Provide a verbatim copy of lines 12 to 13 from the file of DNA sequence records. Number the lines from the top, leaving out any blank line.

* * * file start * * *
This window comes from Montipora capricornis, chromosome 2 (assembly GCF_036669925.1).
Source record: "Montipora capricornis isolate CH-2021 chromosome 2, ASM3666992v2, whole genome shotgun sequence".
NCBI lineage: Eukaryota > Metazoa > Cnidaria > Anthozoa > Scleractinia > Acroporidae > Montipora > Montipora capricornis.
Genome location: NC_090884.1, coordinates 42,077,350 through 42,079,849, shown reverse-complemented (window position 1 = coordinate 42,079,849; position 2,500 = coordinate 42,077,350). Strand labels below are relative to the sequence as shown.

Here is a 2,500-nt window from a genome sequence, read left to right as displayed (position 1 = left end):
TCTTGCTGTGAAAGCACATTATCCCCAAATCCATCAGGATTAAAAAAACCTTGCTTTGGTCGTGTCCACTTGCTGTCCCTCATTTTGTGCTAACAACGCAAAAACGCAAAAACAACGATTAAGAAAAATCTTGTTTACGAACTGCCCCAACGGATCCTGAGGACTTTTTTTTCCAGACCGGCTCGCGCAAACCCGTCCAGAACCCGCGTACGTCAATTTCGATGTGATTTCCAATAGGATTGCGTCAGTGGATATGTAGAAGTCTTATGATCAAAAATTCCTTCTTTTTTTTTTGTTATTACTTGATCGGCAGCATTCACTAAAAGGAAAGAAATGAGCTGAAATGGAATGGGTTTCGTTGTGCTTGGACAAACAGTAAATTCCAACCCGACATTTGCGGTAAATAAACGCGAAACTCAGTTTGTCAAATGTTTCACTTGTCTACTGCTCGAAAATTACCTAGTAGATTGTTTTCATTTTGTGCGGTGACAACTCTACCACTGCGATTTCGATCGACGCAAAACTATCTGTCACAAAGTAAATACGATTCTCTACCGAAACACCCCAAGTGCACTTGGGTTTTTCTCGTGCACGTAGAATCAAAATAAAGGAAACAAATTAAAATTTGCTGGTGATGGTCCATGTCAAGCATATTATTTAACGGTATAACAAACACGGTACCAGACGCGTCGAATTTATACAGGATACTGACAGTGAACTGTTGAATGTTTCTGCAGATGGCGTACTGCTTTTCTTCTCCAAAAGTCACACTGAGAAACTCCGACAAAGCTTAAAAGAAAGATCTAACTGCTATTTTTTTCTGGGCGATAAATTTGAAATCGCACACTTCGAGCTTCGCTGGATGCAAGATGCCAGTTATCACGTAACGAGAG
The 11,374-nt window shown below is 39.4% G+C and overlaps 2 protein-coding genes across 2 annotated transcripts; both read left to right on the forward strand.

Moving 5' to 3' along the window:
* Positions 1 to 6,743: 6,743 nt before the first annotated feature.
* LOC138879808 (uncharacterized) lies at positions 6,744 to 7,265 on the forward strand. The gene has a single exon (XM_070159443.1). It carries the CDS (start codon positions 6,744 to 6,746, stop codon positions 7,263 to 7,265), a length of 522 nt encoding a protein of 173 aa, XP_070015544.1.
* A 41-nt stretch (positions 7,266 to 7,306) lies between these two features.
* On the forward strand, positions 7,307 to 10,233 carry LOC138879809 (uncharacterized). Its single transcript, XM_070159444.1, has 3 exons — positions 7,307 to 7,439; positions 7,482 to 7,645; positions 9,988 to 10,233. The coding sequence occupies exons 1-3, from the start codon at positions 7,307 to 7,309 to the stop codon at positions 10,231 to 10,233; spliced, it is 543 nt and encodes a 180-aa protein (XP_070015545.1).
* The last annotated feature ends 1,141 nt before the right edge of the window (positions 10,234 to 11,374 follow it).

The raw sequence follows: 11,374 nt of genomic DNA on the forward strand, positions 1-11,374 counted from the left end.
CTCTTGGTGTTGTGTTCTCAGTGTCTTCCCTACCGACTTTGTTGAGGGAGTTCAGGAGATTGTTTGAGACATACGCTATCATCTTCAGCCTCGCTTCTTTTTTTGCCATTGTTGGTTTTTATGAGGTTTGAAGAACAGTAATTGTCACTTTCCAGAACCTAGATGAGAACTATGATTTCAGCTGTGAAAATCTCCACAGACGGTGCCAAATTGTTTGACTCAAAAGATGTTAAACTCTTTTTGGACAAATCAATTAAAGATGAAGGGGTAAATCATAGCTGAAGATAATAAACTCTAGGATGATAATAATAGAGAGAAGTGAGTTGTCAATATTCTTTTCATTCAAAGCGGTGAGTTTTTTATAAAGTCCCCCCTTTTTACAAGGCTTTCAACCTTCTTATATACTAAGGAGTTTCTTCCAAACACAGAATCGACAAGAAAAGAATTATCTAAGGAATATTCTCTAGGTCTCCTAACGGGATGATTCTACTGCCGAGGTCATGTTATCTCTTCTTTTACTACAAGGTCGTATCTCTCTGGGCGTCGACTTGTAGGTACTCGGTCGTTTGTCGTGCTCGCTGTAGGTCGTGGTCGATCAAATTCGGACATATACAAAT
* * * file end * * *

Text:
* On the forward strand, positions 7,307 to 10,233 carry LOC138879809 (uncharacterized). Its single transcript, XM_070159444.1, has 3 exons — positions 7,307 to 7,439; positions 7,482 to 7,645; positions 9,988 to 10,233. The coding sequence occupies exons 1-3, from the start codon at positions 7,307 to 7,309 to the stop codon at positions 10,231 to 10,233; spliced, it is 543 nt and encodes a 180-aa protein (XP_070015545.1).
* The last annotated feature ends 1,141 nt before the right edge of the window (positions 10,234 to 11,374 follow it).